Commentaries - December 2012

Jacket 39: Rewriting Australia feature

40 printed pages: edited by Pam Brown

Australia pin
Australia pin

Pam Brown's recent gigantic feature for Jacket2 titled "51 Contemporary Poets from Australia" had a ghostly foreshadowing a year or so ago, in Pam's "Rewriting Australia" feature in Jacket 39, where some Australian poets wrestle with their poetic forebears. Banjo Paterson shows up as a punching bag several times, perhaps because he is an old, dead, conservative white male with his portrait on the Australian ten dollar bill.

[»»] Pam Brown: Rewriting Canonical Australian Poems: Introduction
[»»] David Brooks: Cracks in the Fray: Re-reading ‘The Man From Snowy River’
[»»] Justin Clemens: Dürer: Innsbruck 1495
[»»] Michael Farrell: the king
[»»] Michael Farrell: Anti-Clockwise Judith Wright: A ‘Widdershins’ Reading of ‘Bullocky’
[»»] Duncan Hose: Blue Hill 404
[»»] Banjo Paterson: The Man From Snowy River; John Tranter: Snowy
[»»] David Prater: Three poems: Red Dawn Ward / Oz / “The Campfires of the Lost”

Jacket 21 feature: Edwin Denby, 1903-1983

Edited by Karlien van den Beukel

Edwin Denby in Venice
Edwin Denby in Venice

[»»] Rudy Burckhardt: ‘And then I met Edwin...’: Rudy Burckhardt talks to Simon Pettet
[»»] Yvonne Jacquette Burckhardt: Edwin Denby
[»»] Jacob Burckhardt: Martens Bar (with photo of Martens Bar and MP3 audio file of Edwin Denby reading ‘Disorder, mental, strikes, me; I’)
[»»] ‘The Cinema of Looking’: Rudy Burckhardt and Edwin Denby in conversation with Joe Giordano

Karlien van den Beukel

Photo: Karlein van den Beukel, Rotterdam, 2005, photo by John Tranter

[»»] Lynne Hjelmgaard: Ten poems
[»»] Vincent Katz: Poem: Edwin Sitting
[»»] Nicole Mauro: Ode: To Edwin Denby
[»»] Alice Notley: Intersections with Edwin's Lines
[»»] Simon Pettet: poem: ‘Fortunate proximity of lives...’
[»»] Noel Sheridan: Remembering Edwin Denby
[»»] Simon Smith and Ron Padgett: A conversation about Edwin Denby
[»»] Brian Kim Stefans: poem: A california submerged
[»»] Anne Waldman interviews Edwin Denby, 1981
[»»] Edwin Denby interviews artist Neil Welliver
[»»] Audio links: Edwin Denby reads five of his poems

'Their echoes split us'

Sean Bonney rewrites Baudelaire and Rimbaud

Sean Bonney's translation of Baudelaire's "Correspondances"
Sean Bonney's translation of Baudelaire's "Correspondances"

Sean Bonney is another poet who turns to a poetics of iteration as a poetics of revolution. Especially in Baudelaire in English and Happiness: Poems after Rimbaud, Bonney adapts iteration to revolutionary poetic and political ends. In these two books, Bonney attends to the way revolutionary writing, if too direct or smooth, can become implicated in the power structures it seeks to overcome. Bonney’s Baudelaire in English concludes: “the poem is in danger of becoming an overly smooth surface fit only for the lobbies of office buildings and as illustrations / expensive gallery catalogues, that kind of bullshit.” In Baudelaire in English, Bonney stresses the relation between echoes and cracks in the smoothness in his version of “Correspondances,” which contains the phrase “their echoes split us.” Bonney’s texts are idiosyncratic translations of Baudelaire’s poems so breaking the smooth surface of standard translations. Bonney’s translations overlay lines of typewritten text to the point of illegibility, even as they superimpose twenty-first-century London onto nineteenth-century Paris. Through grainy photographs of neglected and forgotten places in London, Bonney (like Baudelaire) emphasizes the ruins and decay of the modern city, the fissure lines and suffering that are the neglected side of the progress of modernity.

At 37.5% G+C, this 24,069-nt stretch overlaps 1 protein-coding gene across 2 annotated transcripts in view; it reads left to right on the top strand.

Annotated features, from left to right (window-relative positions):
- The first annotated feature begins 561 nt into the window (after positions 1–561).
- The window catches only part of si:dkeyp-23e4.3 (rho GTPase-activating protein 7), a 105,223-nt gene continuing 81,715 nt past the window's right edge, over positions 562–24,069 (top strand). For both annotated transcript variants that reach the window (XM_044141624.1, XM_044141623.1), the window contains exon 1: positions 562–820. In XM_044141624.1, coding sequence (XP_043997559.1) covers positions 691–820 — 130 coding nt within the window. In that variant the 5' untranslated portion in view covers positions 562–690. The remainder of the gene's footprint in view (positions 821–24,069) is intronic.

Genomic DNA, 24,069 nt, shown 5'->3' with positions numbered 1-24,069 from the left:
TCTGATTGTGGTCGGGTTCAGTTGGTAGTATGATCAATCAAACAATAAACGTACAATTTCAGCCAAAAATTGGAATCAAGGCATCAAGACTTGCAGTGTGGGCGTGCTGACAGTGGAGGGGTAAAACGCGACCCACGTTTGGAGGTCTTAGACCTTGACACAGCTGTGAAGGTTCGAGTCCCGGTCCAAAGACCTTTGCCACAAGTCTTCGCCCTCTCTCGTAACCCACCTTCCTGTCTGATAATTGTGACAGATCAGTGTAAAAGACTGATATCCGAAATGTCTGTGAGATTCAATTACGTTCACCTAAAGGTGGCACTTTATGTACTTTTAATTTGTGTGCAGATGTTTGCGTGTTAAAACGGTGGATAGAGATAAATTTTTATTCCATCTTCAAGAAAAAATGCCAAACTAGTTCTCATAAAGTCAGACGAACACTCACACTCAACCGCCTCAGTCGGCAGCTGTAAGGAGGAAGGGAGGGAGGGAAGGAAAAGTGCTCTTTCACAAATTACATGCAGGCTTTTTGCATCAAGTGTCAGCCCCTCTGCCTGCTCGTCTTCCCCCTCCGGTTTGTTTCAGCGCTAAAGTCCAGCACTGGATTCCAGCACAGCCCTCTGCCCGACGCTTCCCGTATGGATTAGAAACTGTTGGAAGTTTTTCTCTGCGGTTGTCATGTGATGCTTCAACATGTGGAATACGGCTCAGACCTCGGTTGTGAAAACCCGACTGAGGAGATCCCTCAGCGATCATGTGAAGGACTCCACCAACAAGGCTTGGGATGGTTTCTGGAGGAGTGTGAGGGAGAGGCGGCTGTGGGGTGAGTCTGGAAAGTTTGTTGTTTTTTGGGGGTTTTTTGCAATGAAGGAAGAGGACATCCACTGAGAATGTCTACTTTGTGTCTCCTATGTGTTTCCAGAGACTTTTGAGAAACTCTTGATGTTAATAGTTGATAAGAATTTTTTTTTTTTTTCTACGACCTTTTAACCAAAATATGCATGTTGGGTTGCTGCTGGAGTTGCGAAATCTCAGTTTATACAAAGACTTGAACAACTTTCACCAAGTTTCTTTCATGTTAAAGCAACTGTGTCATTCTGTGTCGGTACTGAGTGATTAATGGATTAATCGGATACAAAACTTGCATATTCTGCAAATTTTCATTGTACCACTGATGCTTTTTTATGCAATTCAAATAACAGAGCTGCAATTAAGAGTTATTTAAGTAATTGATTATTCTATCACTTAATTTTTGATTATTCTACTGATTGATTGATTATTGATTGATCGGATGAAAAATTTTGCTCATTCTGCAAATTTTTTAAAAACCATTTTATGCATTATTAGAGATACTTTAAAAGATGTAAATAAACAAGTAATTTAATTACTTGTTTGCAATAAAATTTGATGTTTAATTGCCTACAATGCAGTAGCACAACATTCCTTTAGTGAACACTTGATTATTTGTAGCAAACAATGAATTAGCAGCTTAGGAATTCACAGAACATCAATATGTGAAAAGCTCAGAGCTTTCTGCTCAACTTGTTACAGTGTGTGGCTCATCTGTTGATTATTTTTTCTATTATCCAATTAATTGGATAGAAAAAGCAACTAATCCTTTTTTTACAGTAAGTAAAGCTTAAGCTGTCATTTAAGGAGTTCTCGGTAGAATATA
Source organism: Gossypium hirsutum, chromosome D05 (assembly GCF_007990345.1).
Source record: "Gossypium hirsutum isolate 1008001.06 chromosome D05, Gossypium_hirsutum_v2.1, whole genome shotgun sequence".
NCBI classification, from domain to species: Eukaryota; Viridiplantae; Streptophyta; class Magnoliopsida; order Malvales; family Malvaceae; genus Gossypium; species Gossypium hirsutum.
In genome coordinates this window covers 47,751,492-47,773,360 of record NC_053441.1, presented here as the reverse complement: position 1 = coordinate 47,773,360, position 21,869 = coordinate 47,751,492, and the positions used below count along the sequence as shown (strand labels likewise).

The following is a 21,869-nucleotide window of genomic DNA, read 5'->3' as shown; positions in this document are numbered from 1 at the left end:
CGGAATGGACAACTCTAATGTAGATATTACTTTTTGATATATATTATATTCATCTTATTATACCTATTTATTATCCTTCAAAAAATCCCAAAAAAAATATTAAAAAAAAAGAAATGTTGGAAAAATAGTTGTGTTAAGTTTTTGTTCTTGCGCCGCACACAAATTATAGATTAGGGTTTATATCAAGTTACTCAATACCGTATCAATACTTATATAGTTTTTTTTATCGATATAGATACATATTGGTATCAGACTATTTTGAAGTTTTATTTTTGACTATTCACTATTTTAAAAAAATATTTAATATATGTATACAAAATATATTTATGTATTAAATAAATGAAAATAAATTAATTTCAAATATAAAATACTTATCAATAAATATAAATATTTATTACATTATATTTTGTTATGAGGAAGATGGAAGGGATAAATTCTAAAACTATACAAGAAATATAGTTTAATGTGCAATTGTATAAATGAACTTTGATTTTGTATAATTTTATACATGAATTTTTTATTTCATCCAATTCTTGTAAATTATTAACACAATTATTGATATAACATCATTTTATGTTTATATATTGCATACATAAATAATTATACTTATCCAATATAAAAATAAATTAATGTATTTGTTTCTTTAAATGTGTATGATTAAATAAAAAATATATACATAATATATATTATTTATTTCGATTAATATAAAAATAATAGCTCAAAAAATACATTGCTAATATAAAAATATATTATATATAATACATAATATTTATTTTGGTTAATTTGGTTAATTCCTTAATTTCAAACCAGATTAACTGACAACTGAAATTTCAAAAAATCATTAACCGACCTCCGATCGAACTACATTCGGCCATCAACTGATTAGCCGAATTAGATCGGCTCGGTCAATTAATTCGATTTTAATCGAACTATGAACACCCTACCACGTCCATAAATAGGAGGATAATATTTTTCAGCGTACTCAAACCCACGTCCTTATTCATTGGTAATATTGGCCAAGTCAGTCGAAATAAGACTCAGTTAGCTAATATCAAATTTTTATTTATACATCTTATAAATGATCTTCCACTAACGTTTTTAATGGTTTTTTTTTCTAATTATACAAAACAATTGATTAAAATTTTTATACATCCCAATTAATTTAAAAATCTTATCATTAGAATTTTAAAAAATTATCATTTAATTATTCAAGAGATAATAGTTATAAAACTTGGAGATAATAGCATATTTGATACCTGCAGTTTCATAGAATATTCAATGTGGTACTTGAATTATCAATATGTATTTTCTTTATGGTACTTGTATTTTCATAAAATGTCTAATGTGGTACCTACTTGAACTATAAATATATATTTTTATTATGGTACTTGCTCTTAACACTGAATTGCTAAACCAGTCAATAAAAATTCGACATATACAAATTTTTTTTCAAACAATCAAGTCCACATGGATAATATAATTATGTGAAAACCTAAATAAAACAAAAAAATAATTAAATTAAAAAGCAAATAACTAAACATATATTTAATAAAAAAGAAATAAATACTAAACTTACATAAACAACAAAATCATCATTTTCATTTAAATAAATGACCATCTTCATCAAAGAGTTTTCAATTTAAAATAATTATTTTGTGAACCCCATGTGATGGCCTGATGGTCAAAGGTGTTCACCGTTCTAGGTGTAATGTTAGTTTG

In Happiness: Poems after Rimbaud, Bonney again makes the city of London his subject, this time through a focus on the protests against the existing economic and political order that took place in 2010 and 2011 in the wake of the financial crisis. Much of Happiness first appeared on Bonney’s Abandoned Buildings blog so that the book functions as a retrospective archiving and framing of poems written as news, as part of and in response to a movement for revolutionary change.

Yet for all their immediacy, Bonney’s poems are also presented as iterations––through their positioning “after Rimbaud” and in relation to a revolutionary past. The book begins with an echo, with an epigraph from the Preface to Lissagaray’s History of the Paris Commune: “They who tell the people revolutionary legends, they who amuse themselves with sensational stories, are as criminal as the geographer who would draw up false charts for navigators.” The problem then is how to look back on the revolutionary past without smoothing it over, without transforming it into a nostalgically recalled legend suitable for lobbies of office buildings or expensive catalogues. Bonney stresses and redoubles this problem by echoing past texts (like Lissagaray’s) and events (like the Paris Commune). Lissagaray’s statement opens the entire collection, but Bonney repeats it in the final part of a poem beginning: “We invented colours for the vowels, rich people live there: a mobile holding cell where reality would go on reproducing and representing itself endlessly where we could not exist, a systematic & carefully charted series of political assassinations. Now study this.”

Here, Bonney alludes to Rimbaud’s poem “Voyelles,” or “Vowels,” and to his revolutionary poetics, which, for Bonney, has become smoothed over––has become, like those lobbies and catalogues, a place for “rich people” to live.

Bonney’s repeated echoing of Rimbaud in Happiness contrasts strikingly with Christian Bök’s iterations of Rimbaud’s “Vowels.” Bök turns to Rimbaud to stress not revolutionary politics but linguistic virtuosity. Bök’s most well-known work, Eunoia, takes as its constraint the use of a single vowel in each of its five chapters. Eunoia is in part inspired by Rimbaud’s work: the cover shows each vowel in a stripe of colour that matches the associations between vowel and colour in Rimbaud’s sonnet. Bök has also produced five translations of Rimbaud’s “Voyelles,” each of which is based on constraints involving sounds or letters.